Open Letter to The New York Times from Cornell’s President

I commend David Skorton, Cornell’s University President, who, instead of trying to sweep the subject under the rug, has taken the step of writing publicly about the suicides that have taken place at Cornell, and for calling for a National dialogue about suicide.
Many of us have been calling for the same, so far nobody has been interested. But while the media has not liked the subject, we, survivors, do not like losing our sons and daughters to suicide, and those who have the power to open and expand the dialogue, need to step in and step up.
Show producers and anchors, don’t wait for it to happen in your home before deciding to intervene!!!!
I am also pleased to see my own sentiments about connectivity shared, and that is that we are losing true human connection.
Thank you President Skorton for helping promote a dialogue. But there is one thing that I think you are wrong about, and not only you, but also President Sexton of NYU and a lot of others also don’t seem to grasp, and that is that it is WRONG and useless to put the onus on those who are suffering to ask for help. It is NOT a question of them being smart or not, and if you think that, then you have not grasped essence of what causes someone to self-destruct. For the sake of your students and to help other Universities with their students, I urge you to be humble and to look at this huge issue with an open heart and open eyes.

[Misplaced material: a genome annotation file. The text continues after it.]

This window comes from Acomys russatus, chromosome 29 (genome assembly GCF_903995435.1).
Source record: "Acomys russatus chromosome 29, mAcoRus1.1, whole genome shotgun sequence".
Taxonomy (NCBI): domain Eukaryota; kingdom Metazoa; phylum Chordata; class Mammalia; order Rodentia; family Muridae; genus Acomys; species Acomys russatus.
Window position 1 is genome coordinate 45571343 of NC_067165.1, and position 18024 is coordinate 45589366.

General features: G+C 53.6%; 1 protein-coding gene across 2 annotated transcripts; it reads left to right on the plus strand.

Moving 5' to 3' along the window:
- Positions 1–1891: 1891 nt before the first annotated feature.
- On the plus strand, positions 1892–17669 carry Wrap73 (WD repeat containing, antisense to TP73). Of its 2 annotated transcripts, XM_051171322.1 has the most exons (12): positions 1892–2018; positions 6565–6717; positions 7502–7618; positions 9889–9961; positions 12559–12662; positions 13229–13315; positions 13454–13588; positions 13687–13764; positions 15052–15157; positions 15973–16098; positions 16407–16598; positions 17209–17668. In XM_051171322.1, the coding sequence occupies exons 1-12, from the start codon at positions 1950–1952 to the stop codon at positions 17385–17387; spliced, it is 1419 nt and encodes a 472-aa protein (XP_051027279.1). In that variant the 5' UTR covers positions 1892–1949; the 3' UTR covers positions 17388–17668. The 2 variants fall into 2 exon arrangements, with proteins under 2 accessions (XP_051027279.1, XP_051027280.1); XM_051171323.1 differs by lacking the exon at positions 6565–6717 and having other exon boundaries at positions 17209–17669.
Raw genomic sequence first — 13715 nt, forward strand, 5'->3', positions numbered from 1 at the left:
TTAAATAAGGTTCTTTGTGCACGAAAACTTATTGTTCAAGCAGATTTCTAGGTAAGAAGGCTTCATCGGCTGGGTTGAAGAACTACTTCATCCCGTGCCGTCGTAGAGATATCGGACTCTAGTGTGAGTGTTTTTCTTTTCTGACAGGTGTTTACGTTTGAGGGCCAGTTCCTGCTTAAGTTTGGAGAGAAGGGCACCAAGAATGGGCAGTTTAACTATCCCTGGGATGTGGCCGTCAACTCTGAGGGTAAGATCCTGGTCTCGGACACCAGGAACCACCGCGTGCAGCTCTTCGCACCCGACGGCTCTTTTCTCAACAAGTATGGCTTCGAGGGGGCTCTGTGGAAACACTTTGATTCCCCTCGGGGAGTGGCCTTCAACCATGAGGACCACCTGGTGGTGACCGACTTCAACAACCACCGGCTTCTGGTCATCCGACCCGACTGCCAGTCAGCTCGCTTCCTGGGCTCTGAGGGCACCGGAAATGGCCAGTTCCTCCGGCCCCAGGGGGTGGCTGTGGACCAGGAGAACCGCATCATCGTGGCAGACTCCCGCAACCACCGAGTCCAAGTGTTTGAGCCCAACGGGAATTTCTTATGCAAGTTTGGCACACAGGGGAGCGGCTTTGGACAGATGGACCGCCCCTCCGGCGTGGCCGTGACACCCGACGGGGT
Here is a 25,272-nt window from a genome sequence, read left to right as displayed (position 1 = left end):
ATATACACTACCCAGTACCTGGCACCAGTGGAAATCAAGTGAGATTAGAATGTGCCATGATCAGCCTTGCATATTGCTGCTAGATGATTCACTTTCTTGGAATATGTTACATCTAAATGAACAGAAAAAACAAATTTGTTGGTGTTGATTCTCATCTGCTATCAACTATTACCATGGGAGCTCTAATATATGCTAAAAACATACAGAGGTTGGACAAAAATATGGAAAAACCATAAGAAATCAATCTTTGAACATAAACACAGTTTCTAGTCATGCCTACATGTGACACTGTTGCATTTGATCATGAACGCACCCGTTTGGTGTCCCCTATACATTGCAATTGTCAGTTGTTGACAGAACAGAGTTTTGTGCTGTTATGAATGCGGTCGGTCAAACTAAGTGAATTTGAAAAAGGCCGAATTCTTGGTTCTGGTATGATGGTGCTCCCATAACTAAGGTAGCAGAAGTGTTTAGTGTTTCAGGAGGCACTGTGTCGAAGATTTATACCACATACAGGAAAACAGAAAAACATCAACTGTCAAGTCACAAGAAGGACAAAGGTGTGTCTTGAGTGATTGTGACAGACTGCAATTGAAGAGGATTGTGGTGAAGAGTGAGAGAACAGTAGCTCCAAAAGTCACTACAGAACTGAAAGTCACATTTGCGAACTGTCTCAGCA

I make myself available to help.

Thank you,
Esmeralda Williamson-Noble
Andrew’s Mummy

Here is Skorton’s open letter

On and off campus, there is an epidemic of suicide among young people that is one of the top three causes of death in that age group. As a father, teacher, physician and president of a university where we have recently experienced the horror of multiple suicides, I have long been concerned about this national public health crisis.

In a time of unrelenting connectivity, through Facebook, Twitter and our smartphones, paradoxically it is too easy to stop connecting directly with those most able to help our young people. What is the way ahead?

First, we need more research into the factors that lead to suicide in this age group and how to identify those at greatest risk. Second, on our campuses, we need to forge ever more effective partnerships among students, parents, teachers, counselors and administrators in support of our students. And third, students must learn that it is smart to ask for help.

If there is anything we can learn from the recent tragedies on our campus it is this: Being a caring community is important, but engaging the national dialogue is essential.

David J. Skorton
President, Cornell University
Ithaca, N.Y., March 19, 2010

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